If a young woman were to blog in response to the challenges of her generation in the United States in September 1942, what might she say? Perhaps she would ask her audience to try to become more sensitive, more purposeful, and more…expendable???
Expendable? Doesn’t that word imply a lack of self-worth? If you are expendable, then you don’t really matter. You might as well be tossed away. But that is exactly the word Ruth Weigle chose.
One year earlier as Ruth entered her senior year at Wellesley College, the German army began its long siege of Leningrad. Japan occupied much of China, and plans were underway for the attack on the U.S. Pacific fleet at Pearl Harbor. The “dim, shadowy regions of the future” that Ruth had written about as a pre-teen in 1932 became searing bright with the events of 1941. World War II ignited the fears and energies of her entire generation.
During the years 1941 to 1943, Ruth filled a notebook almost 1 inch thick with clippings from newspapers, study outlines from conferences, typed copies of poems, and several inspirational talks that she gave to women students. Today I treasure my mother’s notebook more than any other physical object I keep.
Ruth served as President of the Christian Association as a Wellesley senior. Shortly after Pearl Harbor, she attended the National Assembly of the Student Christian Movement December 27, 1941 to January 3, 1942.
She wrote the following curious notes from a talk, apparently at that assembly, titled “Revelation of God thru Personal Experience:”
What is directly involved in becoming + being a person
1. Communication one with another – sharing of insight
2. Reciprocal recognition of desires
Recog. own wants
Recog. others ”
3. Recognition of the claims, obligations owed to others.
4. Recognition of some sort of common ground of obligation
Basic environment laying oblig. on all
One is not born a person in this sense. One
becomes a person through painful
One becomes a person only in the context of sharing life with other people. It reminds me of Paul Tournier’s book, The Meaning of Persons. However, Tournier’s Le Personnage et La Personne would not appear for 13 years and the English translation 2 years after that. Perhaps there was something about “persons” in the air then. The notes do not disclose the name or background of the conference speaker, perhaps Germanic-Scandinavian, as Ruth herself, based on the emphasis on obligation and even the gloomy prospect of “painful protracted struggle.” But those ideas would be on everyone’s mind in December 1941.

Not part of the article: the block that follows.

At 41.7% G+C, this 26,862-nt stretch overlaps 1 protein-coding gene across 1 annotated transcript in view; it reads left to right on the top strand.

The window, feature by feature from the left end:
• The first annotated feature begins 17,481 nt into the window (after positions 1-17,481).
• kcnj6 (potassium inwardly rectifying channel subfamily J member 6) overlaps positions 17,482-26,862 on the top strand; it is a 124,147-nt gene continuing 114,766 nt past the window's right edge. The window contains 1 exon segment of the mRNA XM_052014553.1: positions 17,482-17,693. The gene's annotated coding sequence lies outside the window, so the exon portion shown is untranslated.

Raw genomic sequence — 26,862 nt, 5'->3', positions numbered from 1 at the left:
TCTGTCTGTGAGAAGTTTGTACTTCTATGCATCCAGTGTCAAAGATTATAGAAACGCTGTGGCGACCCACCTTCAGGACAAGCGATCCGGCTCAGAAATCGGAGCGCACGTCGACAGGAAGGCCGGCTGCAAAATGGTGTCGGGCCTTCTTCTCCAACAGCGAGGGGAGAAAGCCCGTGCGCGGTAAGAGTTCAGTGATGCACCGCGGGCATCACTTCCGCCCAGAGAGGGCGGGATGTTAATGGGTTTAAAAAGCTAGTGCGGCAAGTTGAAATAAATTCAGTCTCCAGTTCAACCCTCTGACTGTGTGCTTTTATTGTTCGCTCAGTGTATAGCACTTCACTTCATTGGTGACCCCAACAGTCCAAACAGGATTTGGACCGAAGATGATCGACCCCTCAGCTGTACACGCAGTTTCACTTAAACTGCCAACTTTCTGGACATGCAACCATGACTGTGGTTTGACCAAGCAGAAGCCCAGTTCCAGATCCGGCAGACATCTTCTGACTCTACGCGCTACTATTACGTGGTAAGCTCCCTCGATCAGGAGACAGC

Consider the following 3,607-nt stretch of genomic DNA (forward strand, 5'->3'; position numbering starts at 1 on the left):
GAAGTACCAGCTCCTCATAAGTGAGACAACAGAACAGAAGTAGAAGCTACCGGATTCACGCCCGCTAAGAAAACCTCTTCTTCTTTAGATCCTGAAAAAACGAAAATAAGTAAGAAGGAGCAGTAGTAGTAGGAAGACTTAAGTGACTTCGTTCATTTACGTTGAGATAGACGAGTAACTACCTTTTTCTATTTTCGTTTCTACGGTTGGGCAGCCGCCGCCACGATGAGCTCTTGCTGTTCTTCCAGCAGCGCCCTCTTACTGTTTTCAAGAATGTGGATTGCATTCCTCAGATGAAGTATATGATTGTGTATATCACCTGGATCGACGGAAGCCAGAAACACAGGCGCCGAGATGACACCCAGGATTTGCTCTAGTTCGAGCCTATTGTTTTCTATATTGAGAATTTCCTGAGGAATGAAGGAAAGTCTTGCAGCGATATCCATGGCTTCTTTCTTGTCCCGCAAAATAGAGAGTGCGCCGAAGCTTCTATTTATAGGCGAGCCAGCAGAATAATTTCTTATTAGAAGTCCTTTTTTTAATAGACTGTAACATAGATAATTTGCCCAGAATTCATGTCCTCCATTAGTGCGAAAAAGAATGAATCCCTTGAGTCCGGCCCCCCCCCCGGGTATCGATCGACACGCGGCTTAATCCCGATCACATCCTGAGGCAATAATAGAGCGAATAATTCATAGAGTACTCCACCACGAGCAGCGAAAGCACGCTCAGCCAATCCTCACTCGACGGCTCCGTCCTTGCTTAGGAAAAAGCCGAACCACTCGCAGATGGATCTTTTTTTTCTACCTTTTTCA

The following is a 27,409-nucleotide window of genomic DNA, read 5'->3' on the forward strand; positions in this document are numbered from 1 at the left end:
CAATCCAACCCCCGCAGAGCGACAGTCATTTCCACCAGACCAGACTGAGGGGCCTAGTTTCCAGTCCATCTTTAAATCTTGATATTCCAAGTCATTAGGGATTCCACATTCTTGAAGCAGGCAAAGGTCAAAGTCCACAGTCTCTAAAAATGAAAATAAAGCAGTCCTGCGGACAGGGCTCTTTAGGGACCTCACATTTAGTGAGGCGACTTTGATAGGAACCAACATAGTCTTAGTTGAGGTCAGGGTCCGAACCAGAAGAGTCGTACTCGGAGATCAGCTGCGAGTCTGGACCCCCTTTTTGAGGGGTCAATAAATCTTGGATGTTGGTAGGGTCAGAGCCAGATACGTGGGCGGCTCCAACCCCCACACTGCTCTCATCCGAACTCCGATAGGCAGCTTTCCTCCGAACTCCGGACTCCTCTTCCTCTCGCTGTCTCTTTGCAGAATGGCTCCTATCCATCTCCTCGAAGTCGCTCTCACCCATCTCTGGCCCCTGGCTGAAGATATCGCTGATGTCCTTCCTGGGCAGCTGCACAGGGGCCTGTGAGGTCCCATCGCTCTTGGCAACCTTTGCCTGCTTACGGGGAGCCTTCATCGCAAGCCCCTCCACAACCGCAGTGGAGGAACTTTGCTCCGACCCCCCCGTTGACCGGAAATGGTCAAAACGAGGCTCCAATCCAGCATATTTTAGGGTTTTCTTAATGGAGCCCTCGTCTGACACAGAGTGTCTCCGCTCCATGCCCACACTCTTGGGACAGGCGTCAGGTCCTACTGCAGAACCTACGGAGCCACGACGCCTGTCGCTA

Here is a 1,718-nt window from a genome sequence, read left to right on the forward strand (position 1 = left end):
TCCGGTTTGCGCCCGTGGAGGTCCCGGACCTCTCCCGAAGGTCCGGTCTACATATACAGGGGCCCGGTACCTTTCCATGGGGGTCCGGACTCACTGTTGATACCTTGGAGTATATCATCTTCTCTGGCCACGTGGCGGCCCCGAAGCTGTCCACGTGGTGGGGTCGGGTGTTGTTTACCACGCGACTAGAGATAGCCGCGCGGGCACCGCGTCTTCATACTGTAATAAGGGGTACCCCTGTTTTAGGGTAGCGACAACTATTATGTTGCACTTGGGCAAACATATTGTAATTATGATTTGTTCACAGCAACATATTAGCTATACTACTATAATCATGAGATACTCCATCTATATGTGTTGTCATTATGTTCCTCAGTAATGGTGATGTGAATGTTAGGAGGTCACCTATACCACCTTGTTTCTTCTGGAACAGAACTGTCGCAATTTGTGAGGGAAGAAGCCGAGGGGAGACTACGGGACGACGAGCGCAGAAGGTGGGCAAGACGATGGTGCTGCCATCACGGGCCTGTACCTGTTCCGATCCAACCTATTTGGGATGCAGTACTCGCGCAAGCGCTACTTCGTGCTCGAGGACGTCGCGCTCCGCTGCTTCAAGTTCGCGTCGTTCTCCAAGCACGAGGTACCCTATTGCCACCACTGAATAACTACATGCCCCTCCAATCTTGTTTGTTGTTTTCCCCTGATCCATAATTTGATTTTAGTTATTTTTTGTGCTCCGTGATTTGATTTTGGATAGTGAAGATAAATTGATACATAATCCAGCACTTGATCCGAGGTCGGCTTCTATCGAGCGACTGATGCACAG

Ruth graduated from Wellesley College in June 1942, spent the summer in Pennsylvania as a counselor on a farm for delinquent girls, and came back to the Boston area to be a housemother-teacher for privileged young women at Pine Manor Junior College in the fall.
Here in her own words is a vespers talk to the incoming senior class at Pine Manor, attempting to answer the question, “What qualities of mind and heart and spirit must we possess to give worth and meaning to the days ahead?”
Let us put aside all coldness of heart, all wanderings of mind that we may draw near to God here present among us, and be quickened by His Spirit.
You remember the words Miss Carter spoke at Thursday morning chapel – you cannot choose the circumstances in which you will live your life, but you can choose how you will meet them. It is this that I want to talk to you about tonight — how you as seniors at Pine Manor can meet the year ahead. I claim a special closeness to what I shall say, for I have just been a senior myself – at Wellesley. I am going to speak quite simply and directly to you from my deepest convictions, convictions which have grown out of much self-searching and hard thought.